Dickinson reacts to Fighting Hawks nickname

Hawks are usually solitary birds. But with arrival of the new University of North Dakota nickname, the Dickinson State University Blue Hawks are going to have some in-state company.

Hawks are usually solitary birds. But with arrival of the new University of North Dakota nickname, the Dickinson State University Blue Hawks are going to have some in-state company.

The Fighting Hawks -- the UND nickname that eventually rose to the top of a lengthy list Wednesday after a prolonged vetting and voting process -- will establish the Grand Forks university as the second North Dakota University System school to take wing with a “hawk” as part of its athletics nickname. The first, of course, being DSU.

The question of how the the two schools will share the skies is yet to be answered, but DSU interim President Jim Ozbun said DSU representatives have been in contact with the North Dakota attorney general’s office to see about protecting the shortened version of his university’s nickname.

“The Fighting Hawks is certainly different from Blue Hawks, but we often go by the shortened name of ‘Hawks,’” Ozbun said. “I’ve already expressed concern to the chancellor’s office and other places. If they’re going to go for Fighting Hawks, that’s fine. But it’d probably be better if they didn’t shorten it up.”

While he said Fighting Hawks, as a whole, is a great nickname and could produce a good mascot, Ozbun also pointed out the clear similarities in the two school’s nicknames and said that could cause “consternation” in the long run.


Regardless, Ozbun acknowledged the two universities as being part of the same unified system and said he wanted to work closely with UND to resolve any nickname issues that come up.

Ozbun added he was pleased UND’s nickname debate had been resolved after “haunting” the university and the state’s higher education system for “way too many years.”

Having a similar nickname likely won’t be an issue when it comes to athletic competition. UND plays at the NCAA Division I level and DSU is in the NAIA, meaning the teams rarely compete.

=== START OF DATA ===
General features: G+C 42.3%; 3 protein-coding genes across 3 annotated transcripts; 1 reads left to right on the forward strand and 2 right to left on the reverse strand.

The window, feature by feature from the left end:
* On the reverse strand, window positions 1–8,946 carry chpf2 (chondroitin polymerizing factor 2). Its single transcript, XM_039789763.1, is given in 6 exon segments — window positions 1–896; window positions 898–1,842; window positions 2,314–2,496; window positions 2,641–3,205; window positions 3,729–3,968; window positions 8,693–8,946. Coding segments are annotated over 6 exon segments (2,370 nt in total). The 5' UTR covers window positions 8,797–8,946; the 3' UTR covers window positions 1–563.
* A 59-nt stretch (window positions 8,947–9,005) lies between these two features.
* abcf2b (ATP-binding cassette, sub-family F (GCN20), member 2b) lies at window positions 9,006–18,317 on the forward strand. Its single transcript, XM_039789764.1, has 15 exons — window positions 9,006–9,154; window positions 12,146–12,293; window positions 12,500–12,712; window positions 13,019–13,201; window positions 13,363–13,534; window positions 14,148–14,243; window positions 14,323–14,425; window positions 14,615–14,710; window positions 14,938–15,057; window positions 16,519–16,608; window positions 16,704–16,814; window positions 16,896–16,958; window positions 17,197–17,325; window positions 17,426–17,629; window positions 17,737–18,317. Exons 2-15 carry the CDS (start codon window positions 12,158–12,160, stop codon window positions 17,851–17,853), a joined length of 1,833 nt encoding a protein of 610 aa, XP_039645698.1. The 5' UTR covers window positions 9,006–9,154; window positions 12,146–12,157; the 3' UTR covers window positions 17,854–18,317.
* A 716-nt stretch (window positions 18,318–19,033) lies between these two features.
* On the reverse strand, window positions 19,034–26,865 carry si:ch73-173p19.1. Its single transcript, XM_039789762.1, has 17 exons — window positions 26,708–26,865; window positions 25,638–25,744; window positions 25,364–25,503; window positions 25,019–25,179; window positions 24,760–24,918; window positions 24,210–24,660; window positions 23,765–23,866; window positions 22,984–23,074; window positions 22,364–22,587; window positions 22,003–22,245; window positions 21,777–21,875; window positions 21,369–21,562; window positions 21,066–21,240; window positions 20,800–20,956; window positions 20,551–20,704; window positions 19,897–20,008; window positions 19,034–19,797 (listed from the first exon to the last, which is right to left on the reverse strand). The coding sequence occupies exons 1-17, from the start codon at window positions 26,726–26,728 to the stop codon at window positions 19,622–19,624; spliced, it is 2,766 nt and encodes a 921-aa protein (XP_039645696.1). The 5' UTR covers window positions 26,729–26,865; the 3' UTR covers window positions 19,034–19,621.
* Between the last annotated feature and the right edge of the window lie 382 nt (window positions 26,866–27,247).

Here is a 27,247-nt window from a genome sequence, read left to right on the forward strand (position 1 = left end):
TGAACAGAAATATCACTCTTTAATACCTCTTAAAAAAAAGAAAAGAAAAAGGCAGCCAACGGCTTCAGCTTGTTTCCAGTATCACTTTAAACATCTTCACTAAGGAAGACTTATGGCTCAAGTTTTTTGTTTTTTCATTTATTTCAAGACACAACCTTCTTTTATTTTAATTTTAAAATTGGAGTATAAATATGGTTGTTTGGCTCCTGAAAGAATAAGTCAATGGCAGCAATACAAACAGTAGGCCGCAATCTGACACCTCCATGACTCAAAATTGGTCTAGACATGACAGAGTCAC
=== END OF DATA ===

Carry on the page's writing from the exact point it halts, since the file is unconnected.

Fans respond to nickname, but are ready to move on

The announcement of the new nickname yielded a mixed reaction from area UND fans, who expressed sentiment for the Fighting Sioux nickname that was dropped after pressure from the NCAA.

From 2012 until Wednesday, the school had no nickname and competed simply as North Dakota.

Cliff Newby, co-owner of Newby’s Ace Hardware in Dickinson, still describes himself as a “big Sioux hockey fan” and has been a men’s hockey season ticket holder for the past six years.


“It’s not a good situation that we had to dump the nickname, but we were kind of forced to do it,” he said, adding that he would have preferred the school to keep on simply as North Dakota rather than replace Fighting Sioux with another nickname.

The option of remaining as North Dakota, or the “no nickname” choice, was omitted from contention during the selection process, leaving five other potential titles.

“Out of all five of them, the finalists, I didn’t like any of them,” Newby said.

Though he eventually voted for Fighting Hawks, he described it as merely “the lesser of the evils,” and while he hoped UND would design a new logo to pay homage to the old Fighting Sioux, Newby doesn’t plan on buying any newly branded merchandise anytime soon.

“We’re going to wear our Fighting Sioux stuff basically until it falls apart,” he laughed. “Then we’ll be forced to flip.”

Despite that, Newby said he was glad the nickname selection process, which he described as a “circus,” was finally over so the school could move on.

Dickinson attorney Haylee Cripe, a UND alumna who received both her bachelor’s degree and juris doctor there, said she was proud of her connection to the school no matter what the nickname is.

Cripe hoped the university community could come to stand behind the Fighting Hawks and said the school was “so much more than a nickname, to me.”


While she voted in one round of the nickname elections, she said the name itself mattered less to her than the prospect of the school progressing beyond the debate.

“This issue has been so divisive with the community, and I think it will continue to be for several years,” Cripe said. “ … I think when you focus on that small issue, you miss all the dynamic things about the university.”

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